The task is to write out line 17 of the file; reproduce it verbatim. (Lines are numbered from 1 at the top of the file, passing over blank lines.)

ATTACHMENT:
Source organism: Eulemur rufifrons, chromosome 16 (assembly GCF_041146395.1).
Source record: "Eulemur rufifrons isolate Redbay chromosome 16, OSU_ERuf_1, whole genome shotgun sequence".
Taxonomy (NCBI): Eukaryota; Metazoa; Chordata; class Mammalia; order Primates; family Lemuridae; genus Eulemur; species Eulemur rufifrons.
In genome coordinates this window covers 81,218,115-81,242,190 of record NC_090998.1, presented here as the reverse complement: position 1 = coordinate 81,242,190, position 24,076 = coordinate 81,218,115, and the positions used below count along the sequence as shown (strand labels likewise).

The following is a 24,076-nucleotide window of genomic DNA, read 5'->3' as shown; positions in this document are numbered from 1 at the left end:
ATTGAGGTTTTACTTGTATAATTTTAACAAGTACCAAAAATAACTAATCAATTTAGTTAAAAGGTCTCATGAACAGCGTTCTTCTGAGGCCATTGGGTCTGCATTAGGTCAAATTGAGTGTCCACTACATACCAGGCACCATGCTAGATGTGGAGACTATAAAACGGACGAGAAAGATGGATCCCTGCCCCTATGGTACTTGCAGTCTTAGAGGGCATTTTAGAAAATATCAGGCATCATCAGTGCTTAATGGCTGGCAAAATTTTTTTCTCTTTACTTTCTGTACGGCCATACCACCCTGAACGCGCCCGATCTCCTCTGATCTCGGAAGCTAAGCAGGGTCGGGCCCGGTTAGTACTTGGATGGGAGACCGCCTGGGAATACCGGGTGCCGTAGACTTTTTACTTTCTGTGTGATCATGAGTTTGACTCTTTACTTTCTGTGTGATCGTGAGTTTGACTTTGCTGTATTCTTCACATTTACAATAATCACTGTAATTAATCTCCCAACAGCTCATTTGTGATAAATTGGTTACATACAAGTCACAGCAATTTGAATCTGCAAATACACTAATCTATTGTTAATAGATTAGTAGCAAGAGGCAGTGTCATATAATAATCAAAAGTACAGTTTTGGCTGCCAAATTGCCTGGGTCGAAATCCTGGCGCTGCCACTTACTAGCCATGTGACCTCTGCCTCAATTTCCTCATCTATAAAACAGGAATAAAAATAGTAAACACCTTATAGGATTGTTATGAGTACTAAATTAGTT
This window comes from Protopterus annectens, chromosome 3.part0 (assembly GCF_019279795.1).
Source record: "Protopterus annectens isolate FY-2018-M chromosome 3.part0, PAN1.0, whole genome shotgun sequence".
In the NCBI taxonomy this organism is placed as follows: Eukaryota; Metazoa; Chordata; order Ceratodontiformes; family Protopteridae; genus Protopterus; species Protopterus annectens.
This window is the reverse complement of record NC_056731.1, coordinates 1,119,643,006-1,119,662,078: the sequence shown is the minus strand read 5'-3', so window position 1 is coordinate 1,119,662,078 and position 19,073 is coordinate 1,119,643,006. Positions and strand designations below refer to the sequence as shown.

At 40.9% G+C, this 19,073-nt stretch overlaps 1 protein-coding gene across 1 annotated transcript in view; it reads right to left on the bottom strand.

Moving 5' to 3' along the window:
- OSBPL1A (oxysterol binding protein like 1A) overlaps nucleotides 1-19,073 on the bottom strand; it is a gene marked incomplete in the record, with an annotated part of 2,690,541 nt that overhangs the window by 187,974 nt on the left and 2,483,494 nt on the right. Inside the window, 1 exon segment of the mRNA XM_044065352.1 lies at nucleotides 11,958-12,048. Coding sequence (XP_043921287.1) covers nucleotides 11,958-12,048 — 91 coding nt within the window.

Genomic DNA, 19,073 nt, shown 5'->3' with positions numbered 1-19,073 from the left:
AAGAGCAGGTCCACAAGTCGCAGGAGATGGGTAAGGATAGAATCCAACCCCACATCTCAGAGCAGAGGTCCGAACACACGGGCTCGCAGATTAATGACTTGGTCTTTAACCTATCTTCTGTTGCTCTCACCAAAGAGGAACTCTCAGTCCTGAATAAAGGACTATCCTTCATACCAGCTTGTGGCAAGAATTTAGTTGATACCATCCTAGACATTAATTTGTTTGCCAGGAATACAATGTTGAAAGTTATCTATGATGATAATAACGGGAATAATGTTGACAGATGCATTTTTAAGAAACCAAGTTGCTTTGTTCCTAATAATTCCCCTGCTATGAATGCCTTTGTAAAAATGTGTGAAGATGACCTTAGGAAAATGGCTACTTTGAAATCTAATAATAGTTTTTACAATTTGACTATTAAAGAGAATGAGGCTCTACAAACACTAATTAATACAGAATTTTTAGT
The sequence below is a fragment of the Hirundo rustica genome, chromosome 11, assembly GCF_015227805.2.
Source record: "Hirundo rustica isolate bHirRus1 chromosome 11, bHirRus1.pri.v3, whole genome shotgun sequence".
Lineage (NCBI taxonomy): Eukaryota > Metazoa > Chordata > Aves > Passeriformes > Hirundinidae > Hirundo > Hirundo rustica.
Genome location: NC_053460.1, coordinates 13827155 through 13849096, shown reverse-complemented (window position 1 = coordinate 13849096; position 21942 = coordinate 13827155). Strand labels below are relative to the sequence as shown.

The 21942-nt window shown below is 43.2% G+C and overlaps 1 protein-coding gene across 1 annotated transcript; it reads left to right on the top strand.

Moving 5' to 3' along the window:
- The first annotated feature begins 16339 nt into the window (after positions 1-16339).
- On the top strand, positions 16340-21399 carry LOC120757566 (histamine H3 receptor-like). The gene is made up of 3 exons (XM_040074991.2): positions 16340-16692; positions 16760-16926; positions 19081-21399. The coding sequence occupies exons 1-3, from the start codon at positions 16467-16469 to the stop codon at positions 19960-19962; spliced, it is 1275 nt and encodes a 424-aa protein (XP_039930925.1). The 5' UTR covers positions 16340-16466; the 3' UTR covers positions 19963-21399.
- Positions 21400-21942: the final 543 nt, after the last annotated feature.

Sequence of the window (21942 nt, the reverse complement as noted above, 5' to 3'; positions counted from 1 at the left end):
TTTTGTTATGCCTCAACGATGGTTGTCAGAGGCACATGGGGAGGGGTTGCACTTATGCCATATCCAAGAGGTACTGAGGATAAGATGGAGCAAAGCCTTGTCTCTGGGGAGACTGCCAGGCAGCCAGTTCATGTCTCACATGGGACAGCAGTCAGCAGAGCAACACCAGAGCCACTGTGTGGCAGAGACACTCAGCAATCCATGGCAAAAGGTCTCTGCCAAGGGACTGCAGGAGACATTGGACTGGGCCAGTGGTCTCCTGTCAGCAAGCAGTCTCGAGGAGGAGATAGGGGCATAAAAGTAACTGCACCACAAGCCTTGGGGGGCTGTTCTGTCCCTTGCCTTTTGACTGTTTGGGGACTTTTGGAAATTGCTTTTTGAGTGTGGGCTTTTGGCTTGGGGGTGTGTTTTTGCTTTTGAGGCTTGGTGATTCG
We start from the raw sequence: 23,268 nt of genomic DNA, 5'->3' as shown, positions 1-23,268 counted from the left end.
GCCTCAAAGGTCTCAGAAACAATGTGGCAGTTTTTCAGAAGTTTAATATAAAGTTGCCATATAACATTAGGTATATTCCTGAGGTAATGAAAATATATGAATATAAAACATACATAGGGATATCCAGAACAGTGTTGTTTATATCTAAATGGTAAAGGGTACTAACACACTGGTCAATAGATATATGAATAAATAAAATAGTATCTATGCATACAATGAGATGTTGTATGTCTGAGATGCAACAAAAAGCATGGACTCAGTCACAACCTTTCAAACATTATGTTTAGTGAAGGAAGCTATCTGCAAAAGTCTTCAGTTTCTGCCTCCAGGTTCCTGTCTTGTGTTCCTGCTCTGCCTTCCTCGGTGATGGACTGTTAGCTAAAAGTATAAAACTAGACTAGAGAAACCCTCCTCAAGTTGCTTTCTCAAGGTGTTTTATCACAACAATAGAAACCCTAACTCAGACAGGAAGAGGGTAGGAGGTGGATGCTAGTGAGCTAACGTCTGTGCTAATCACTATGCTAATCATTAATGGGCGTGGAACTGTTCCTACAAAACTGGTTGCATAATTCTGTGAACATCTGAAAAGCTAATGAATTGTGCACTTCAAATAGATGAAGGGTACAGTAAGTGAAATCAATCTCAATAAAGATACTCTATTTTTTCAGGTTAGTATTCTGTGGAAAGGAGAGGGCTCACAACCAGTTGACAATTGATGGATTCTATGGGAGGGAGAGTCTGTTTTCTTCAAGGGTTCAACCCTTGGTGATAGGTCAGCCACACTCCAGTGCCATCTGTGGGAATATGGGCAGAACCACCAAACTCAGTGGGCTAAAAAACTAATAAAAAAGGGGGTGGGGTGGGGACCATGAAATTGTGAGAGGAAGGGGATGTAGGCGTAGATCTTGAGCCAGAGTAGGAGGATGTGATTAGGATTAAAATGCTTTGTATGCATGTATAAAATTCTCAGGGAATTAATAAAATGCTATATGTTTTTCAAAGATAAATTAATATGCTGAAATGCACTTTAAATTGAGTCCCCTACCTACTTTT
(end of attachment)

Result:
Source record: "Hirundo rustica isolate bHirRus1 chromosome 11, bHirRus1.pri.v3, whole genome shotgun sequence".